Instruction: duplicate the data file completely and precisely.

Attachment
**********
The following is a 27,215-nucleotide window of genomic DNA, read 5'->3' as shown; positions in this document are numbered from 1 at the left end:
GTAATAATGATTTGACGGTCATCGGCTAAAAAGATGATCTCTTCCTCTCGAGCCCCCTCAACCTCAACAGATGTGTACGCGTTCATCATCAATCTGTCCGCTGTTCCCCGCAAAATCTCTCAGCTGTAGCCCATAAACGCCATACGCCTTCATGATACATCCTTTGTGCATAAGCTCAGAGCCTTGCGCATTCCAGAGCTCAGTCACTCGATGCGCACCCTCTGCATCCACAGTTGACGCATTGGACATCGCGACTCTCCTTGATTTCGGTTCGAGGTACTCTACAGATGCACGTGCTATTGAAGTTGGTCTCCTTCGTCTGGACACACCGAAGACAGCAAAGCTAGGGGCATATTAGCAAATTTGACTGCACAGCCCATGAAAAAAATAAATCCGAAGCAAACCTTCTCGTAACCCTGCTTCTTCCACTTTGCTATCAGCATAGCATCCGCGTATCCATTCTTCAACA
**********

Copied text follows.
The following is a 27,215-nucleotide window of genomic DNA, read 5'->3' as shown; positions in this document are numbered from 1 at the left end:
GTAATAATGATTTGACGGTCATCGGCTAAAAAGATGATCTCTTCCTCTCGAGCCCCCTCAACCTCAACAGATGTGTACGCGTTCATCATCAATCTGTCCGCTGTTCCCCGCAAAATCTCTCAGCTGTAGCCCATAAACGCCATACGCCTTCATGATACATCCTTTGTGCATAAGCTCAGAGCCTTGCGCATTCCAGAGCTCAGTCACTCGATGCGCACCCTCTGCATCCACAGTTGACGCATTGGACATCGCGACTCTCCTTGATTTCGGTTCGAGGTACTCTACAGATGCACGTGCTATTGAAGTTGGTCTCCTTCGTCTGGACACACCGAAGACAGCAAAGCTAGGGGCATATTAGCAAATTTGACTGCACAGCCCATGAAAAAAATAAATCCGAAGCAAACCTTCTCGTAACCCTGCTTCTTCCACTTTGCTATCAGCATAGCATCCGCGTATCCATTCTTCAACA